Toddlers and Tiaras Goes a Bit Too Far …

Toddlers and Tiaras is one of those shows that you either can't help watching, avoid like the plague, or watch only so you can marvel at the things that happen when toddlers fight for towering tiaras. Beauty pageants, especially child beauty pageants, are controversial enough. Those who think they're fine and those who think they're wrong fight worse than cats and dogs. Sometimes, however, something happens in the pageant circuit – or on a show depicting the pageant circuit – that leaves you so flabbergasted, you don't even know how to start airing your opinion. Welcome to the August 31 episode of Toddlers and Tiaras, which has caused a clustermug that is still gathering steam.
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This is little Maddy Jackson. She's four years old. Those are Maddy's fake breasts – and her fake booty. Do you need a second? Don't worry, I did too.

Although TLC is “The Learning Channel,” lots of shows point to the contrary. Toddlers and Tiaras might have started out trying to give outsiders an insider's view into the pageant world – until they started running into the little divas who have a well-developed sense of entitlement at age three, or the mothers who push their children into pageants, play favorites, and say awful things about competitors – you know, other 3-5 year olds. Now, a “good show” constitutes an episode where you see the most spoiled children, the stagiest of stage mothers, the biggest, Pixie-stick driven meltdowns … and fake body parts, of course.

TLC seemed to know that viewers were going to be livid about this episode, because they actually pulled out the Facebook page belonging to Toddlers and Tiaras, while Lindsay, Maddy's mom, sought support from her friends on her Facebook – and got it, evidently. Few seemed to think there was anything wrong with dressing her child up like Dolly Parton. Viewers were so upset, however, that many of them didn't even seem to mind that one of Maddy's competitors dressed up as Vivian Ward. You know, Julia Roberts. You know, from Pretty Woman. You know, the movie where she was a prostitute with a heart of gold!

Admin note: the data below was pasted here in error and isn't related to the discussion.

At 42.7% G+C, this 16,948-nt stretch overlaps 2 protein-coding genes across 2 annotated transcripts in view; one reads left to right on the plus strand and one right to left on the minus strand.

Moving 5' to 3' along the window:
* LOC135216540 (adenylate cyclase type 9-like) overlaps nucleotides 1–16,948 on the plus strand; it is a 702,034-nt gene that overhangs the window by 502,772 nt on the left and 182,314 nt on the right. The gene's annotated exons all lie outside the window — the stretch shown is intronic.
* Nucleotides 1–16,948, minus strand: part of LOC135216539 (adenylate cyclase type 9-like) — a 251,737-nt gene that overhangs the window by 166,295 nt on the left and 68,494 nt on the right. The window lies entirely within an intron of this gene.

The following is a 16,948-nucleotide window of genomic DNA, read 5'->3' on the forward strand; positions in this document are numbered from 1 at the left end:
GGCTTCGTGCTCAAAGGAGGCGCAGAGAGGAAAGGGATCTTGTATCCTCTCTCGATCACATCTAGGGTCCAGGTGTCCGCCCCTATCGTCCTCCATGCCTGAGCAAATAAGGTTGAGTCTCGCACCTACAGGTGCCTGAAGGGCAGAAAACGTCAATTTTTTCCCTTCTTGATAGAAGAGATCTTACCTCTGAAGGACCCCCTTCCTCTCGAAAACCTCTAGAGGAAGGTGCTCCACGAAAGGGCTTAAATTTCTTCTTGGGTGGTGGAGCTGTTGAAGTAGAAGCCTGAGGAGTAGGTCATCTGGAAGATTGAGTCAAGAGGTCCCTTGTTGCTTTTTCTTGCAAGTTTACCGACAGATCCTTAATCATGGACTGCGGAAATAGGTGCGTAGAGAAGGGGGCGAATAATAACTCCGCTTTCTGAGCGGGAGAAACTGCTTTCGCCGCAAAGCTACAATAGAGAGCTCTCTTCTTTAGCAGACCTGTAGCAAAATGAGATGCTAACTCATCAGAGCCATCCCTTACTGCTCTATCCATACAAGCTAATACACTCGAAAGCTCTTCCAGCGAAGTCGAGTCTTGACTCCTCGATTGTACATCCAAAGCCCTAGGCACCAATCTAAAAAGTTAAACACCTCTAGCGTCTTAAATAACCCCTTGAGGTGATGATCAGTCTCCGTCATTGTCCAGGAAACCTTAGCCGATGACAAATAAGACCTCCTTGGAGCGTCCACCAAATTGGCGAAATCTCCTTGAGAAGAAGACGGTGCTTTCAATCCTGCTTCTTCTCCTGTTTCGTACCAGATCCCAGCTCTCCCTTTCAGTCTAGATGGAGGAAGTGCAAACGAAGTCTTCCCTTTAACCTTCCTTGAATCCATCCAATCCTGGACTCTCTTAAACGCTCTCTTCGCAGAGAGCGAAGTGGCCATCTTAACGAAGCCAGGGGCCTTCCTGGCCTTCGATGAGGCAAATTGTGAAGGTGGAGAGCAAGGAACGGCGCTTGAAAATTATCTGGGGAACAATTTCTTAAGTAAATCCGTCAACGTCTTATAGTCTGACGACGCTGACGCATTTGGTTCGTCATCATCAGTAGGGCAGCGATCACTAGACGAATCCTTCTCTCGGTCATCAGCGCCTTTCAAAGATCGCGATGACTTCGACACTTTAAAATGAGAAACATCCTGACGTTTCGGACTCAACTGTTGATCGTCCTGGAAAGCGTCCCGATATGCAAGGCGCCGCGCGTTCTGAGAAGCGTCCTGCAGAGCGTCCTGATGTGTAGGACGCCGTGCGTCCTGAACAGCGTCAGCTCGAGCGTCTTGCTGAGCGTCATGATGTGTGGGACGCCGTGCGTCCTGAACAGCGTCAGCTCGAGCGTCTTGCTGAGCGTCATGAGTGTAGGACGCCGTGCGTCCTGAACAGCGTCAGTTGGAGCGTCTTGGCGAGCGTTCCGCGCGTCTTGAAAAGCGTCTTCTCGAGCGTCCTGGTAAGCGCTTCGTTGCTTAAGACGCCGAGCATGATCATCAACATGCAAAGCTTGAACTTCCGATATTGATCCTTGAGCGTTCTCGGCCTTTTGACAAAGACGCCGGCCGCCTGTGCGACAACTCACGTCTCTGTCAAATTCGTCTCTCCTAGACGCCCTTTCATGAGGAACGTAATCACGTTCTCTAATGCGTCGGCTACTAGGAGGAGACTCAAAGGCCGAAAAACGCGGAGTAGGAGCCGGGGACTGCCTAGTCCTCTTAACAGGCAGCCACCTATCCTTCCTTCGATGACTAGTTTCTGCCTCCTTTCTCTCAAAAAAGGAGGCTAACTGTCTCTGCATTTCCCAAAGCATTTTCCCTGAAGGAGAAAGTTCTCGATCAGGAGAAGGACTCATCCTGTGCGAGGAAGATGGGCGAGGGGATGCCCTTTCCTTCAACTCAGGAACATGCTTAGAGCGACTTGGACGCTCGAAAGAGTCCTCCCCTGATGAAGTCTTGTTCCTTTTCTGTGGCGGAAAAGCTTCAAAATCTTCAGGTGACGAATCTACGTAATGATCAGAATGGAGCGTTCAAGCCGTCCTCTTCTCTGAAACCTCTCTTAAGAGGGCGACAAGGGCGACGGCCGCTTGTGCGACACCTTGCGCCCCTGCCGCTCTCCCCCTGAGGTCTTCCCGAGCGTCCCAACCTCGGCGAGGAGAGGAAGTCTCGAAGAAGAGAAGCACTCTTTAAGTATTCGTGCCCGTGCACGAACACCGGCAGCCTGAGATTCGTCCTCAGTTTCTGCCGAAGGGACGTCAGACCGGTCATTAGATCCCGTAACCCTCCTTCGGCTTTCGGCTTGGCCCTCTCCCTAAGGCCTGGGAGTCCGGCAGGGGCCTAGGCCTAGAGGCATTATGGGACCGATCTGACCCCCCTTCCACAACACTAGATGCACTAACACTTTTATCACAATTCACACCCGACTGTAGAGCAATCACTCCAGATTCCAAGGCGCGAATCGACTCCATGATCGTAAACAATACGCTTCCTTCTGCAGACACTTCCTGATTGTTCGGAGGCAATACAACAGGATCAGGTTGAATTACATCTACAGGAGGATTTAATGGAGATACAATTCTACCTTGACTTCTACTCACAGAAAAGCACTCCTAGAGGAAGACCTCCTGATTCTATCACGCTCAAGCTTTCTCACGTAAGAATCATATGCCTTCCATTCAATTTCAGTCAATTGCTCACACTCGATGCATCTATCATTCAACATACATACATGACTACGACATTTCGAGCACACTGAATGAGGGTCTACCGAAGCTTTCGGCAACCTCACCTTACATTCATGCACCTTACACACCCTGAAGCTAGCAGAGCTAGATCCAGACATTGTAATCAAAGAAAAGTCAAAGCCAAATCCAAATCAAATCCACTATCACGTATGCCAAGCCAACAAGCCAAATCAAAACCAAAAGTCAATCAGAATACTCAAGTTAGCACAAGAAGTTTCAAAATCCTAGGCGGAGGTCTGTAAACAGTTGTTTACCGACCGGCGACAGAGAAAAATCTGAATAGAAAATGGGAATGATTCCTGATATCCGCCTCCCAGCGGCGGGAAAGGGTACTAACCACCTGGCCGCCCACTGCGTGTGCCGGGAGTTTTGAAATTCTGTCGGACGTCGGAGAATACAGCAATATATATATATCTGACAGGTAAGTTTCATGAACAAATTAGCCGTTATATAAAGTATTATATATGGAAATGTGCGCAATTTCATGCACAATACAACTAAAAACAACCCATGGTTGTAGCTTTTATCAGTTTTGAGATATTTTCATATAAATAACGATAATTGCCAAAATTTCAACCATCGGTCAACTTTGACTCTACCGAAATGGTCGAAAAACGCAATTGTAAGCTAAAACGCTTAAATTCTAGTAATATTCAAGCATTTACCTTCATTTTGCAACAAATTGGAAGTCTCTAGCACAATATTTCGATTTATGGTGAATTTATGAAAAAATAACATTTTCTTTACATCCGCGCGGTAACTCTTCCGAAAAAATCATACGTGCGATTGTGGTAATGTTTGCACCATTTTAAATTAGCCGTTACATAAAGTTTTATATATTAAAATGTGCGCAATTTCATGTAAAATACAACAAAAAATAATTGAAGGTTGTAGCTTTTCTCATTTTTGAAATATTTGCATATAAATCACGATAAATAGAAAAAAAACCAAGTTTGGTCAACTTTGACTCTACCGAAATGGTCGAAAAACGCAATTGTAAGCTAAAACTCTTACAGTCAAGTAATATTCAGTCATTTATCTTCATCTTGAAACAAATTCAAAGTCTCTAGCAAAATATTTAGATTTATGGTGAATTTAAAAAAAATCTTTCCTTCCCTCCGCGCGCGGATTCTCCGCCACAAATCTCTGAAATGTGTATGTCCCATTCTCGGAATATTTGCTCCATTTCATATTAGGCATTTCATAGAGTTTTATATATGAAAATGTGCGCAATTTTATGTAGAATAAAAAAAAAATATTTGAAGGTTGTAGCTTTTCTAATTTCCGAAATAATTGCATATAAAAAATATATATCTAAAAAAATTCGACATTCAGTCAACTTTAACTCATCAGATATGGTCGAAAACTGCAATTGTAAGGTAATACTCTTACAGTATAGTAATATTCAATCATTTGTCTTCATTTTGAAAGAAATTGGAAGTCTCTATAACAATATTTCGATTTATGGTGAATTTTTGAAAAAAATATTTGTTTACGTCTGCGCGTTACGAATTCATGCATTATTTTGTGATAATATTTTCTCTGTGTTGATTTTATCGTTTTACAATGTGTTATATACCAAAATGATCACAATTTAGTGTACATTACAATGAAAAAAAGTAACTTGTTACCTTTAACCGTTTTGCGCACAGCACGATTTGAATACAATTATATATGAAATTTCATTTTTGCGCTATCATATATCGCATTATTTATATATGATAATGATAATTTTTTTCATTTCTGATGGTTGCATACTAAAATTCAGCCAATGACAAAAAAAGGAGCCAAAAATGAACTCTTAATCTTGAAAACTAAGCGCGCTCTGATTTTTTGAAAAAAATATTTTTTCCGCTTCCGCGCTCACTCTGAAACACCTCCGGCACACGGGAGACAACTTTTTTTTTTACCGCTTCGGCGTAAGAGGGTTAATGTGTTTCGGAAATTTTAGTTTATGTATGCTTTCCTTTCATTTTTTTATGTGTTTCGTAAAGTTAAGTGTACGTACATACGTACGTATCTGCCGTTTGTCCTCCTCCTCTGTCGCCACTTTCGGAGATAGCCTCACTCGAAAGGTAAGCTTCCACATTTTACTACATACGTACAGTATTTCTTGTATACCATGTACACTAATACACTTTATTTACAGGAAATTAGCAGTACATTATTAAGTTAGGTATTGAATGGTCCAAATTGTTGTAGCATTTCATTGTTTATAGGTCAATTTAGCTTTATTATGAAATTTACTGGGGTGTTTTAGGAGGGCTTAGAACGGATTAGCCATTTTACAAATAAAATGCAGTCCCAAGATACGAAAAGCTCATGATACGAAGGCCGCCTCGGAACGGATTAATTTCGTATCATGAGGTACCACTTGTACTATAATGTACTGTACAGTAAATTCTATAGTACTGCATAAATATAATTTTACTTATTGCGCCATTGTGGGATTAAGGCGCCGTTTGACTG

A lot of people are likening these costumes to Halloween costumes, and wondering why it's okay to dress up saucily on Halloween, but not as acceptable to parade around with fake body parts on stage … when it's being televised. Well, I think it's probably because nobody goes trick-or-treating in front of an audience – and for the record, I think a lot of people would still be taken aback if they opened their doors to a four year old wearing C-cup falsies.

Having grown up in the South, the mecca of baby beauty pageants, I'm used to this sparkly, made up world. Still, I think there's a line – there's always a line, and TLC is getting better and better at discovering the people who cross it in high heels and spangles.

But I'd like to know what y'all think. Do you think Maddy's mom went a little too far, or does her defense position – that the outfit is fun, the judges always like it, and it helps Maddy win pageants – is acceptable?

Top Image Source: weheartit.com

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